Briggs to lead probe of building site safety

Briggs to lead probe of building site safety

Former public service commissioner Lynelle Briggs will lead a major inquiry into health and safety laws on Canberra's building sites.

Attorney-General Simon Corbell will announce the appointment of Ms Briggs, who is also a former Medicare chief executive, today to chair the inquiry.

The government will also release today the inquiry's terms of reference which call for an investigation into ''any systemic or cultural behaviours on construction sites'' that might be putting workers in danger.

But there are no plans for the inquiry to hold public hearings.

Mr Corbell announced the planned investigation - in which witnesses' evidence will be protected from defamation, criminal and other legal action - last month in the wake of the fourth workplace death in Canberra since December.


Three of the dead were working in the civil and construction sector, and the fourth man was a painter.

The Attorney-General said too many companies were trading off the safety of their workers on Canberra construction sites for extra profits.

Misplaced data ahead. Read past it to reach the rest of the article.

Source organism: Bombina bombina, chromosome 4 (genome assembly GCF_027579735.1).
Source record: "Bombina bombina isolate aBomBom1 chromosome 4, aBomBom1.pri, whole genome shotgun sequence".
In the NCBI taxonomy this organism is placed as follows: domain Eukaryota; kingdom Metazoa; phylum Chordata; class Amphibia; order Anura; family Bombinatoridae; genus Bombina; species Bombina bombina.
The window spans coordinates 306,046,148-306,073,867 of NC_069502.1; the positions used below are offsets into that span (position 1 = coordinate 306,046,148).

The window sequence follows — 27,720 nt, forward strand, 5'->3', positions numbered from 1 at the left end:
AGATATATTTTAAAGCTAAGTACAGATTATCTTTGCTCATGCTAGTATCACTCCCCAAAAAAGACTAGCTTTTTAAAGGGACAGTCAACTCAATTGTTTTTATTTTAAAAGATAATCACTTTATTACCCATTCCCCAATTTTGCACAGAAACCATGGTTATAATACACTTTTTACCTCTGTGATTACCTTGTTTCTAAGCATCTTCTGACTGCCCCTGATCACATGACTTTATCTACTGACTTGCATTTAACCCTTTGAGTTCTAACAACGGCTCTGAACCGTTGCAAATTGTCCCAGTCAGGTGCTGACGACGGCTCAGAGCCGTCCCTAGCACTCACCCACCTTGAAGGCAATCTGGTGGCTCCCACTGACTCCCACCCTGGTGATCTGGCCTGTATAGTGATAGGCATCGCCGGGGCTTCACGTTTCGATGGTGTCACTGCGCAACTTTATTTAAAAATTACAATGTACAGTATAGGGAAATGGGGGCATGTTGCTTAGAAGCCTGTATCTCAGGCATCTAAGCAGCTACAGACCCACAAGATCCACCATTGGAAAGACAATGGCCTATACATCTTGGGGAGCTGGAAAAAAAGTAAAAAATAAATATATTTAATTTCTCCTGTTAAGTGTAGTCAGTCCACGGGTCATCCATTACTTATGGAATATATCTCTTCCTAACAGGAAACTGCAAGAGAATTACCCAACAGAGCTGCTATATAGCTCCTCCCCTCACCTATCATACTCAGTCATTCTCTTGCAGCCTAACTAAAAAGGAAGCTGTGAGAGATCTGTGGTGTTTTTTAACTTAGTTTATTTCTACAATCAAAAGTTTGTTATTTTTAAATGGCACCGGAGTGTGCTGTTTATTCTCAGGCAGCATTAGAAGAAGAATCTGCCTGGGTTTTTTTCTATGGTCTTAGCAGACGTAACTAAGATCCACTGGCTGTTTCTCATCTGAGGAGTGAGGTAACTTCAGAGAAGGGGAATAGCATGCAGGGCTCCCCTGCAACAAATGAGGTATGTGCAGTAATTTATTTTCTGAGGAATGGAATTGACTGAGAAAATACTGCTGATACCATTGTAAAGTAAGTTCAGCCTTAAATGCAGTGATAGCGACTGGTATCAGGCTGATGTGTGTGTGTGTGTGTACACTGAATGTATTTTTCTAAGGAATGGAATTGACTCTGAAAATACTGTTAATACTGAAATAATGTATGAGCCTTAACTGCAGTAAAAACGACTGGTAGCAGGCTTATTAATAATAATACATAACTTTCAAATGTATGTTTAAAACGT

The latest man to die, 21-year-old concreter Ben Catanzariti, was working at a Kingston Foreshore construction site on the morning of Saturday, July 21, when he was struck by a 39 metre boom and died at the scene.

ACT Work Safety Commissioner Mark McCabe will play a supporting role to the inquiry which will have powers under the Work Health and Safety Act to take submissions, call for papers and question witnesses.

''Since December last year there have been four workplace deaths, three of which have been on construction sites, and this is, put simply, four too many,'' Mr Corbell said last night.

''This inquiry is specifically designed to look at issues of health and safety closely as well as where there can be tighter regulation to better protect workers who work in this high risk industry.

''The inquiry will consider issues such as compliance with current laws and regulatory regimes, on-site behavioural or cultural issues; training requirements or participation rates and powers available to WorkSafe ACT and other regulatory bodies.''

The minister said the government had held talks with building with unions and industry groups while developing the inquiry's terms of reference.

''It is important that we take a wide ranging look at this industry and I am pleased that all groups who represent both employers and employees have cooperated during the formation of this inquiry and I look forward to their contributions to it,'' he said.

''The inquiry will engage with a range of employers, workers, occupational health and safety professionals and other industry stakeholders, including the ACT Work Safety Council.

The inquiry panel will report its findings and recommendations to the Attorney-General by November 16.